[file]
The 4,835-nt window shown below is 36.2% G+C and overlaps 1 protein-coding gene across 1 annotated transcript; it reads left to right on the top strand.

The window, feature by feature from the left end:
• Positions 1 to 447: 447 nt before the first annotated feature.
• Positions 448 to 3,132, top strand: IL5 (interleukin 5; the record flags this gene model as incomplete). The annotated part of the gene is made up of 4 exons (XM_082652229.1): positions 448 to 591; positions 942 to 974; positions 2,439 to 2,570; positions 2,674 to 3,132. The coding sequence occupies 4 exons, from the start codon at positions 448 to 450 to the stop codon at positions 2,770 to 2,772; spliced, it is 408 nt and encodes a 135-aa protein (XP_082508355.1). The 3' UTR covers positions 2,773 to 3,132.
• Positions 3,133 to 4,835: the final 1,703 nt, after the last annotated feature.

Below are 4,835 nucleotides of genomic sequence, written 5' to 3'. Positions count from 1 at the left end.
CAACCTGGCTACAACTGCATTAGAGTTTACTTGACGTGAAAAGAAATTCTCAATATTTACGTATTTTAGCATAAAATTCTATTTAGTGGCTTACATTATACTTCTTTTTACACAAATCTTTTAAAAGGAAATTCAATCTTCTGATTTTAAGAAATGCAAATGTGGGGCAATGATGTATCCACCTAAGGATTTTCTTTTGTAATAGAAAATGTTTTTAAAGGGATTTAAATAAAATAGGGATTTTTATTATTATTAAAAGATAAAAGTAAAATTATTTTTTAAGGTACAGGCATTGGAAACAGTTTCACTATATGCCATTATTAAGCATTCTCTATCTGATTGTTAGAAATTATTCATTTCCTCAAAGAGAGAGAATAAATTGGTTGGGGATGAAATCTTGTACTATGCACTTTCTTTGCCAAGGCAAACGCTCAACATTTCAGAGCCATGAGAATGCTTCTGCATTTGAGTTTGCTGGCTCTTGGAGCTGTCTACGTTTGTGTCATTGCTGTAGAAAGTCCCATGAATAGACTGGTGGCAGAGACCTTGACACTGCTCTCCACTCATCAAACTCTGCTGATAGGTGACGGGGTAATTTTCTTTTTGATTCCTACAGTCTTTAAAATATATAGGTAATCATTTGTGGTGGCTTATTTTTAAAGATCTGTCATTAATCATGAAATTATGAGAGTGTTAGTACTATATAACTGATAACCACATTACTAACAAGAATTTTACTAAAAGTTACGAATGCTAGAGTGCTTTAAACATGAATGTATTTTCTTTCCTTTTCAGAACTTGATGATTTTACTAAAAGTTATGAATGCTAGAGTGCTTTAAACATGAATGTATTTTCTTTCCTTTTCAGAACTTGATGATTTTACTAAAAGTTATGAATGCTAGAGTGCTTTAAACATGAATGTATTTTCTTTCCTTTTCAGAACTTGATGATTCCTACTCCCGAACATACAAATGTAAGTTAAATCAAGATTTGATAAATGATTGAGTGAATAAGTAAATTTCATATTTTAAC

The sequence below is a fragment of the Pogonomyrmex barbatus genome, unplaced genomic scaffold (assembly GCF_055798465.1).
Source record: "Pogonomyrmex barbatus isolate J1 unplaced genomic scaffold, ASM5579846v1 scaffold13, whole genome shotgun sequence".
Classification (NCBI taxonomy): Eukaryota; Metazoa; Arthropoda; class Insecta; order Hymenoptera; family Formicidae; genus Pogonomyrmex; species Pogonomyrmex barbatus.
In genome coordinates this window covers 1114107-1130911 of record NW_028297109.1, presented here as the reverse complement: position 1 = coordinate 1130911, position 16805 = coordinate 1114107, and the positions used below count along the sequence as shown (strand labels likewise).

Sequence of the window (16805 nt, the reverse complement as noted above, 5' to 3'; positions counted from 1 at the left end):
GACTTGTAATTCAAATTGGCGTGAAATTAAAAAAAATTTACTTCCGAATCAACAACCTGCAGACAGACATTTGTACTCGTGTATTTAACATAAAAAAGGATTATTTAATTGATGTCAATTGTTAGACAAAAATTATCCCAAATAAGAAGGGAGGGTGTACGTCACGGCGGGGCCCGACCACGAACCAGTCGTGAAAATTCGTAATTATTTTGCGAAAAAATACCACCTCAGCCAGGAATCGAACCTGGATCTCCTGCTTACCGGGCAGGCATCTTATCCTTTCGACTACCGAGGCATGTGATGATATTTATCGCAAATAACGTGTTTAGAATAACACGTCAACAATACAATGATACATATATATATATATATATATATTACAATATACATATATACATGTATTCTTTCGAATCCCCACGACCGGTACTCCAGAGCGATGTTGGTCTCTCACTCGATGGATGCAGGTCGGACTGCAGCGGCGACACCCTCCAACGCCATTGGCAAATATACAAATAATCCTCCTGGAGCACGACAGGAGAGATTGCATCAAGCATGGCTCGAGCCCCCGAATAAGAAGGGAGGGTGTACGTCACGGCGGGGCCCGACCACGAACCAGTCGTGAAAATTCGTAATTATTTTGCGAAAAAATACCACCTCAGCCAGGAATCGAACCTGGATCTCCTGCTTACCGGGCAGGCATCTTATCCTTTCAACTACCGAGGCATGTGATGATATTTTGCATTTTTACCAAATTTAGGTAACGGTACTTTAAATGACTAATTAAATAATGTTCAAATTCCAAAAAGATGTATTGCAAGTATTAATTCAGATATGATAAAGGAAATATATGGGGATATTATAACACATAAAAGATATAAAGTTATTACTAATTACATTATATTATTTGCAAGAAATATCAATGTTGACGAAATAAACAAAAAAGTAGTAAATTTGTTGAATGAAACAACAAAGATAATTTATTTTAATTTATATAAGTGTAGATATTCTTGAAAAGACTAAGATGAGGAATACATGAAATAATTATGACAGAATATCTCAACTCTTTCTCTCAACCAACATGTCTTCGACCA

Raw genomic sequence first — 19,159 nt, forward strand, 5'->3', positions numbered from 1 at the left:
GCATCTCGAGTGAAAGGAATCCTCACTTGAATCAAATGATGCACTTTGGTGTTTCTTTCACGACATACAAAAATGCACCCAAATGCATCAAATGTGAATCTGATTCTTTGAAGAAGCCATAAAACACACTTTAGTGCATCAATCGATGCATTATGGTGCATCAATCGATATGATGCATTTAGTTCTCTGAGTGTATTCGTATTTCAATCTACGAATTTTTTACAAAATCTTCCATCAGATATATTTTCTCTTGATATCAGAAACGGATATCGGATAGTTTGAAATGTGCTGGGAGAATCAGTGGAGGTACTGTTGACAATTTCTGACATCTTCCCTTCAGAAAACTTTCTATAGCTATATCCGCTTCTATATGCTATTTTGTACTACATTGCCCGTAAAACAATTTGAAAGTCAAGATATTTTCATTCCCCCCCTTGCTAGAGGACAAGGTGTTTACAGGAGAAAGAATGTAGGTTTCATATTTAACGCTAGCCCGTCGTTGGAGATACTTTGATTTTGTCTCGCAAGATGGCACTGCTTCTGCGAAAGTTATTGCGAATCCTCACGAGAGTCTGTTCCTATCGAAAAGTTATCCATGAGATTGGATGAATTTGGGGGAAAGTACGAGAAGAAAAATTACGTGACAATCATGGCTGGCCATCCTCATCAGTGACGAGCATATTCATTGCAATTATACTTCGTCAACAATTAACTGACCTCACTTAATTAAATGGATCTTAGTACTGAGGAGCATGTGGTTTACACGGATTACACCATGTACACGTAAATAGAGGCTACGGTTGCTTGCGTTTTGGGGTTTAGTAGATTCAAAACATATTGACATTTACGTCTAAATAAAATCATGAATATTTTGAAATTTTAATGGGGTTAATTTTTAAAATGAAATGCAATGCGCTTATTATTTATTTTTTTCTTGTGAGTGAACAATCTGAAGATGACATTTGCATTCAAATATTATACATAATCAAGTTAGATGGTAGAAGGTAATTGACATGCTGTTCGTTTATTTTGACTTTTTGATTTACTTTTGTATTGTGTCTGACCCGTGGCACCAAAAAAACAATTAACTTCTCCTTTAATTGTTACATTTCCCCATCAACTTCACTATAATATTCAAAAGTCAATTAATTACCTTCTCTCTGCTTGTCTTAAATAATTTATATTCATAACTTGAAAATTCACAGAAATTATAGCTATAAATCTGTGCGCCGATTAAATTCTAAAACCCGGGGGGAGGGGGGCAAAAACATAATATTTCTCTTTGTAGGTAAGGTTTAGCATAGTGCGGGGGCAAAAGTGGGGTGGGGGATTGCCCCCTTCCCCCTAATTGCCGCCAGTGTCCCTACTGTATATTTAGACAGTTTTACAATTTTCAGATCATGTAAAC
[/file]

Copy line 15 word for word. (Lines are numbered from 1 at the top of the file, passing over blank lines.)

GCATCTCGAGTGAAAGGAATCCTCACTTGAATCAAATGATGCACTTTGGTGTTTCTTTCACGACATACAAAAATGCACCCAAATGCATCAAATGTGAATCTGATTCTTTGAAGAAGCCATAAAACACACTTTAGTGCATCAATCGATGCATTATGGTGCATCAATCGATATGATGCATTTAGTTCTCTGAGTGTATTCGTATTTCAATCTACGAATTTTTTACAAAATCTTCCATCAGATATATTTTCTCTTGATATCAGAAACGGATATCGGATAGTTTGAAATGTGCTGGGAGAATCAGTGGAGGTACTGTTGACAATTTCTGACATCTTCCCTTCAGAAAACTTTCTATAGCTATATCCGCTTCTATATGCTATTTTGTACTACATTGCCCGTAAAACAATTTGAAAGTCAAGATATTTTCATTCCCCCCCTTGCTAGAGGACAAGGTGTTTACAGGAGAAAGAATGTAGGTTTCATATTTAACGCTAGCCCGTCGTTGGAGATACTTTGATTTTGTCTCGCAAGATGGCACTGCTTCTGCGAAAGTTATTGCGAATCCTCACGAGAGTCTGTTCCTATCGAAAAGTTATCCATGAGATTGGATGAATTTGGGGGAAAGTACGAGAAGAAAAATTACGTGACAATCATGGCTGGCCATCCTCATCAGTGACGAGCATATTCATTGCAATTATACTTCGTCAACAATTAACTGACCTCACTTAATTAAATGGATCTTAGTACTGAGGAGCATGTGGTTTACACGGATTACACCATGTACACGTAAATAGAGGCTACGGTTGCTTGCGTTTTGGGGTTTAGTAGATTCAAAACATATTGACATTTACGTCTAAATAAAATCATGAATATTTTGAAATTTTAATGGGGTTAATTTTTAAAATGAAATGCAATGCGCTTATTATTTATTTTTTTCTTGTGAGTGAACAATCTGAAGATGACATTTGCATTCAAATATTATACATAATCAAGTTAGATGGTAGAAGGTAATTGACATGCTGTTCGTTTATTTTGACTTTTTGATTTACTTTTGTATTGTGTCTGACCCGTGGCACCAAAAAAACAATTAACTTCTCCTTTAATTGTTACATTTCCCCATCAACTTCACTATAATATTCAAAAGTCAATTAATTACCTTCTCTCTGCTTGTCTTAAATAATTTATATTCATAACTTGAAAATTCACAGAAATTATAGCTATAAATCTGTGCGCCGATTAAATTCTAAAACCCGGGGGGAGGGGGGCAAAAACATAATATTTCTCTTTGTAGGTAAGGTTTAGCATAGTGCGGGGGCAAAAGTGGGGTGGGGGATTGCCCCCTTCCCCCTAATTGCCGCCAGTGTCCCTACTGTATATTTAGACAGTTTTACAATTTTCAGATCATGTAAAC